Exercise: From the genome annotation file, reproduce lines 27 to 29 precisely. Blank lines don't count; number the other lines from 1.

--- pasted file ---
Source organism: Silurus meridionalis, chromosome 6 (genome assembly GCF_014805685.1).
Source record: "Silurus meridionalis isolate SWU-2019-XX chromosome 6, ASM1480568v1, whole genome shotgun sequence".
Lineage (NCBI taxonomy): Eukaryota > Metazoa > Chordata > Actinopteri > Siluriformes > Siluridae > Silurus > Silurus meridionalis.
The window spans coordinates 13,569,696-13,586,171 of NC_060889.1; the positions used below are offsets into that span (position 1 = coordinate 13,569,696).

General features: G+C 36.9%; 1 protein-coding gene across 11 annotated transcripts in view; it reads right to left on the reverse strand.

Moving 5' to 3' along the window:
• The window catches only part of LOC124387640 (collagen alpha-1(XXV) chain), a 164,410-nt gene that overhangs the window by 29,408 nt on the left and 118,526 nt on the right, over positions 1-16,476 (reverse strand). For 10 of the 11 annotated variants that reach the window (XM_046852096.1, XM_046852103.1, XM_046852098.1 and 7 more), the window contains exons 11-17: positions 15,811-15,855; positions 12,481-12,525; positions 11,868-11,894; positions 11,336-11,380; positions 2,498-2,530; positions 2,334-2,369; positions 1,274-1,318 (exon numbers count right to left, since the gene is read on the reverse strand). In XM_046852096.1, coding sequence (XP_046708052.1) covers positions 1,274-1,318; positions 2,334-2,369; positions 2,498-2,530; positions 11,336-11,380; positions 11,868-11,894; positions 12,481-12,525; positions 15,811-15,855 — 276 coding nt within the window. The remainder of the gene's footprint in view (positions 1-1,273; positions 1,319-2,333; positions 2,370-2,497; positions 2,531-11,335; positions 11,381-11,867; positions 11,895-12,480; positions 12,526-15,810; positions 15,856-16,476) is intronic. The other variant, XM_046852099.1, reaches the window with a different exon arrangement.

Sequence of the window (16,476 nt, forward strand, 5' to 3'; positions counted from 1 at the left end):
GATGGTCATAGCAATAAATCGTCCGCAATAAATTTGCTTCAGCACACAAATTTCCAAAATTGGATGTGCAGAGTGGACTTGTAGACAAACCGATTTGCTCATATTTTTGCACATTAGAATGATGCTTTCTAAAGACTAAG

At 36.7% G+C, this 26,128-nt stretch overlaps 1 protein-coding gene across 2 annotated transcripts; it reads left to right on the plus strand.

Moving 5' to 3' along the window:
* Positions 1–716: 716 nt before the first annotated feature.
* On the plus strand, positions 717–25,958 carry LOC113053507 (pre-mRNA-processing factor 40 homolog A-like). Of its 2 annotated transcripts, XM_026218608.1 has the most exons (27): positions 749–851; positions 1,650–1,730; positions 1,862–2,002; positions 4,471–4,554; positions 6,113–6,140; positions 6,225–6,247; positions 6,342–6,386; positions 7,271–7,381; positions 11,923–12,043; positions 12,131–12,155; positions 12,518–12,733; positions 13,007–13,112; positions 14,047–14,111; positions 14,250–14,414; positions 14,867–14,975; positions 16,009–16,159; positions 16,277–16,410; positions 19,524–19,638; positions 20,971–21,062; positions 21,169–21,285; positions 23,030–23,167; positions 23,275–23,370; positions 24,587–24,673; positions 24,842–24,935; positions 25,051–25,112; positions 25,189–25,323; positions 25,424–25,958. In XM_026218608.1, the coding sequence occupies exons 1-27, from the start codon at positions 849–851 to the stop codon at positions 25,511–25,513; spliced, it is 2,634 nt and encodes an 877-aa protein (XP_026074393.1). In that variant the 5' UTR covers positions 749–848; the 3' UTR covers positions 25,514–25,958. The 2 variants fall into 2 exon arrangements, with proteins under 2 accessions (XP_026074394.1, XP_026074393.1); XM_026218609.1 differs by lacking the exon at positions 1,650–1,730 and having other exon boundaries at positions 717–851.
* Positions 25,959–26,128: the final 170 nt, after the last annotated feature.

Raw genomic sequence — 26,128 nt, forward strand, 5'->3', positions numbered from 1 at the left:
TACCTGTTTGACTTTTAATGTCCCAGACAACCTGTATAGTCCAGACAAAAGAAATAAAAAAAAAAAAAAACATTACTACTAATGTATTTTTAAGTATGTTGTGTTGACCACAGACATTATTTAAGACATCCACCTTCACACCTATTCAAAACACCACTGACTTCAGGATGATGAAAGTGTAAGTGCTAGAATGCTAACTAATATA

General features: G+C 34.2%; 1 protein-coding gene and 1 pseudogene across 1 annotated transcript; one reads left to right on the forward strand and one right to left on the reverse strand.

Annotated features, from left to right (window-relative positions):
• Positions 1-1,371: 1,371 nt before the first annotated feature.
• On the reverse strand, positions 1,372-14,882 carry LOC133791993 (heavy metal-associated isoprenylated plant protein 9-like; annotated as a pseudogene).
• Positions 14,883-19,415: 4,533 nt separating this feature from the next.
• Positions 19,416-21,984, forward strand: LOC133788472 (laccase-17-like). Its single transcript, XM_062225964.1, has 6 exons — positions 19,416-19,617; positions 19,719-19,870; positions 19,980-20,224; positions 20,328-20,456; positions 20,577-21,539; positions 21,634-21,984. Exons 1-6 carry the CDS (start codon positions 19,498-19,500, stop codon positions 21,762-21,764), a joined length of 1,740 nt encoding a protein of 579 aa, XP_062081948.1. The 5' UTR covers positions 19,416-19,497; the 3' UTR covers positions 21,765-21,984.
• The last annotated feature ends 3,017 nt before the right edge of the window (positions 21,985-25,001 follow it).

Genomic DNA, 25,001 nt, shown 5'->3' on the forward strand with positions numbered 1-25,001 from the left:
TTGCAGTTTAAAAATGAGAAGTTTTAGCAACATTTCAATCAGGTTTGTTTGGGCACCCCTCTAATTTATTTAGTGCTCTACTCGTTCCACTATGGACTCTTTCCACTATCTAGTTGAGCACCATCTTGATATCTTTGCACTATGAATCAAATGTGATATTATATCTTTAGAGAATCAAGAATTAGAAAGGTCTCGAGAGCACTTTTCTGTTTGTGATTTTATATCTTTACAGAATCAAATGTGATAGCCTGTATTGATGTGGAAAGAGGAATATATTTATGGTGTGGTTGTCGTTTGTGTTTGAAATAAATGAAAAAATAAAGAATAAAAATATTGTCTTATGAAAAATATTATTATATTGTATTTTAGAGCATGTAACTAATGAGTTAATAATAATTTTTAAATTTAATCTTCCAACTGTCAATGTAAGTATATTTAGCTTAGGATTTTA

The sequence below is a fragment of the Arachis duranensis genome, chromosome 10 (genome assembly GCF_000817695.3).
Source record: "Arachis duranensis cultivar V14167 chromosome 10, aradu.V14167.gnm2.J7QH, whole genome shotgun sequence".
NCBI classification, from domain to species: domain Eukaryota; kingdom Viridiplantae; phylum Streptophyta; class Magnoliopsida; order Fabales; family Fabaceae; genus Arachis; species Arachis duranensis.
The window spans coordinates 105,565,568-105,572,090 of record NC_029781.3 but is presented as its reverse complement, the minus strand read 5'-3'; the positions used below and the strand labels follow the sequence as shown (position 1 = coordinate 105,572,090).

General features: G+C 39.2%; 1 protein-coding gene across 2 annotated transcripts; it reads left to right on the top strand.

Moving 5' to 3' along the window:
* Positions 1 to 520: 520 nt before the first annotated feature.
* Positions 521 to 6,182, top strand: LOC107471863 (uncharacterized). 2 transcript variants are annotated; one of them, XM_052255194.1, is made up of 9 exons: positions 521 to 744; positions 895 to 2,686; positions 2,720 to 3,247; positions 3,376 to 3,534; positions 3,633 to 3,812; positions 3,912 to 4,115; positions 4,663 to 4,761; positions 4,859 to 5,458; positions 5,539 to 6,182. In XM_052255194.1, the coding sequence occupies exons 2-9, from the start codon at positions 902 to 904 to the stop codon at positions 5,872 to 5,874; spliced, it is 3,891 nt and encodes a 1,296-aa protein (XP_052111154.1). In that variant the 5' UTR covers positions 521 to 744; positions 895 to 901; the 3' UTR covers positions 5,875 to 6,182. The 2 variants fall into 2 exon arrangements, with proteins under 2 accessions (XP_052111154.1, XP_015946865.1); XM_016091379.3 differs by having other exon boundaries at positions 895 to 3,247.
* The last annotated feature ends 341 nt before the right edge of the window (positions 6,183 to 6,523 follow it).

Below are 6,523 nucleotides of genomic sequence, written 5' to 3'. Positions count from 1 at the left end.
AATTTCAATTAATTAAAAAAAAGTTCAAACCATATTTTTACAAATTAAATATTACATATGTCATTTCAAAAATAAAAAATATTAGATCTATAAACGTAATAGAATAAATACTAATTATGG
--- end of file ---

Source record: "Arachis duranensis cultivar V14167 chromosome 10, aradu.V14167.gnm2.J7QH, whole genome shotgun sequence".
NCBI classification, from domain to species: domain Eukaryota; kingdom Viridiplantae; phylum Streptophyta; class Magnoliopsida; order Fabales; family Fabaceae; genus Arachis; species Arachis duranensis.
The window spans coordinates 105,565,568-105,572,090 of record NC_029781.3 but is presented as its reverse complement, the minus strand read 5'-3'; the positions used below and the strand labels follow the sequence as shown (position 1 = coordinate 105,572,090).